When you propose to write an epic martial arts adventure set in Medieval Europe, you can’t be blithely unaware of the nascent emergence of the code of chivalry, which is indelibly tied to the romantic stories of the Knights of the Round Table. The Mongoliad Cycle is set in years surrounding the Mongolian invasion of 1241, and when we decided to introduce a perfectly coifed and mannered knight named Percival, we did so being fully aware of the time period. And when you drop a knight named Percival into an epic adventure, you have to address the legacy of this name.
During one of the early conversations in the writers’ room, we had floated the idea that our Percival was the historical personage who the early romance writers based their character on. It felt like a nice little in-joke, but then someone did a date check and we realized that Chrétien de Troyes, who is credited with one of the earliest versions of the Percival story, had done so some sixty years earlier. Early in the 13th century, the German knight Wolfram von Eschenbach had written his romance, Parzival. The joke was on us, and we considered changing the name until Greg Bear offered the suggestion that perhaps there was a Percival in every generation. It was one of those quick fixes that writers come up with—a bit of spackling over a rough spot—and in an emotionally charged scene following one of the first encounters with the Mongols, our Percival has a religious experience. He receives a vision, and this vision haunts him throughout the journey to the East.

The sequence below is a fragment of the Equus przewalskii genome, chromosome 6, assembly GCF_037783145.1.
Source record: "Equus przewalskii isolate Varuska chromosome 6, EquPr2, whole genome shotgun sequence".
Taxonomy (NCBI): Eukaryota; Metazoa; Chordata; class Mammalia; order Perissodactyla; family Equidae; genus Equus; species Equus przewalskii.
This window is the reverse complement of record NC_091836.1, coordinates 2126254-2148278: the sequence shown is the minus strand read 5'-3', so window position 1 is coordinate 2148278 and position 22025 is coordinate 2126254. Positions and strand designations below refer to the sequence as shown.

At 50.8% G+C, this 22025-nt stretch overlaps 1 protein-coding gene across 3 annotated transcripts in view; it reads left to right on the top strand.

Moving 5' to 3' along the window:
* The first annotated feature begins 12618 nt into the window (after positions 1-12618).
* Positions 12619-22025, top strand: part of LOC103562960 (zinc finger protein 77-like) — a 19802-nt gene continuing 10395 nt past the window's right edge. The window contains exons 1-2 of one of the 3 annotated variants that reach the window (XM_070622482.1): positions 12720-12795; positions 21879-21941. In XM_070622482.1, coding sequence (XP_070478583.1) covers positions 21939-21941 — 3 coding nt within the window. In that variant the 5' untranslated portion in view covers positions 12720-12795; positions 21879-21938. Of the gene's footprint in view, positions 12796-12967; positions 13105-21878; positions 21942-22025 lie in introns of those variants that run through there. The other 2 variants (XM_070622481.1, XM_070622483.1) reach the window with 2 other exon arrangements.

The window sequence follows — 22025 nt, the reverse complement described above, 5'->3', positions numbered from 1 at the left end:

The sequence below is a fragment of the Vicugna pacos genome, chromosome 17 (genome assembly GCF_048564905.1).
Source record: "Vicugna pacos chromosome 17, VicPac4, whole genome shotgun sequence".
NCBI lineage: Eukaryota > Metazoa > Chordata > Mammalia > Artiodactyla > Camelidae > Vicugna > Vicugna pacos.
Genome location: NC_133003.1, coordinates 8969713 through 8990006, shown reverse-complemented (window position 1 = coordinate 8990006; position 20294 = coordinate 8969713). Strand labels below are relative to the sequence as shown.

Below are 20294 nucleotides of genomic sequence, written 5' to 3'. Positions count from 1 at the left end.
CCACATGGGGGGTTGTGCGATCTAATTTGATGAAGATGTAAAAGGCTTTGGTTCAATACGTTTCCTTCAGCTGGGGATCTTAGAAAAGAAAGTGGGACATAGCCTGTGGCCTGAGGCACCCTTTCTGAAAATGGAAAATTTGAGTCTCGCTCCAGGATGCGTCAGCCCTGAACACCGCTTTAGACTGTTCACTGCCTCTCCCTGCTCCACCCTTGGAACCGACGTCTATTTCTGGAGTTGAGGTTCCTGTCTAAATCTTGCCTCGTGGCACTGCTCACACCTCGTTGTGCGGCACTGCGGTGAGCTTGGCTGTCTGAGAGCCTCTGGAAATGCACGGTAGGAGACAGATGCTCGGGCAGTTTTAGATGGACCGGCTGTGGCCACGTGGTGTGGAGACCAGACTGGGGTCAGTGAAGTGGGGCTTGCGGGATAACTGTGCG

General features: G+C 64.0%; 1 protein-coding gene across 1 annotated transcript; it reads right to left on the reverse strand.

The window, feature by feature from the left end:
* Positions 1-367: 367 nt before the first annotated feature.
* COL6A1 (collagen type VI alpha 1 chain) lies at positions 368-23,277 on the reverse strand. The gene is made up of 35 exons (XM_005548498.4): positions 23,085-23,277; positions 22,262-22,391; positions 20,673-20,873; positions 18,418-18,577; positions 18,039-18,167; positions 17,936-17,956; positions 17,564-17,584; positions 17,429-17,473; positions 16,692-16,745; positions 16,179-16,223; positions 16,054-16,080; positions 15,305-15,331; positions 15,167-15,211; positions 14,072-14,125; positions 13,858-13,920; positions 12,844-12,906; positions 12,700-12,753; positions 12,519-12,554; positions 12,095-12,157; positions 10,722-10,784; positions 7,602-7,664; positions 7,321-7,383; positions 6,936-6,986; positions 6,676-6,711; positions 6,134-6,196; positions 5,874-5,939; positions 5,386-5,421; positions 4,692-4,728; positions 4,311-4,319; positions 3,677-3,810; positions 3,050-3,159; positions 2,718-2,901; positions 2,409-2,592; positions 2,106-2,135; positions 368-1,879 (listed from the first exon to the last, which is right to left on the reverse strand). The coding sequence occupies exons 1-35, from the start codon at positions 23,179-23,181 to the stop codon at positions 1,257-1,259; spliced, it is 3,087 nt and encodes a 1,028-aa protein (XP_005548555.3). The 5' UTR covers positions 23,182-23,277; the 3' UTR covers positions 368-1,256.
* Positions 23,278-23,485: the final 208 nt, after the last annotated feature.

In our initial presentation of the Foreworld Saga, our focus has been on the heretofore neglected martial arts of the West. We have sought to bring to life the rich and varied fighting arts that are now being rediscovered and enthusiastically explored by numerous study groups around the world. But our underlying foundation of Foreworld has always been a crypto-pagan mythic structure. One that Percival glimpsed a portion of during his experience in the woods; one that lay underneath the life and death of Genghis Khan. And now, with Katabasis and Siege Perilous, the remaining two volumes of the Mongoliad Cycle, the mystery of the sprig and the cup come to the forefront. It all hinges on the knight for all seasons—the singular one born of every generation: Percival, the knight of the Grail.
It doesn’t end here, either. Next year, Mrs. Pankhurst’s Amazons, a graphic serial written by Tony Wolf and drawn by Yasmin Liang, will be released. It takes place in Victorian England and stars Mr. Bartitsu himself, Edward Barton-Wright, and his liberated niece Persephone Wright—“Persi” as she is known to her friends . . .
[This post originally appeared on the Kindle blog.]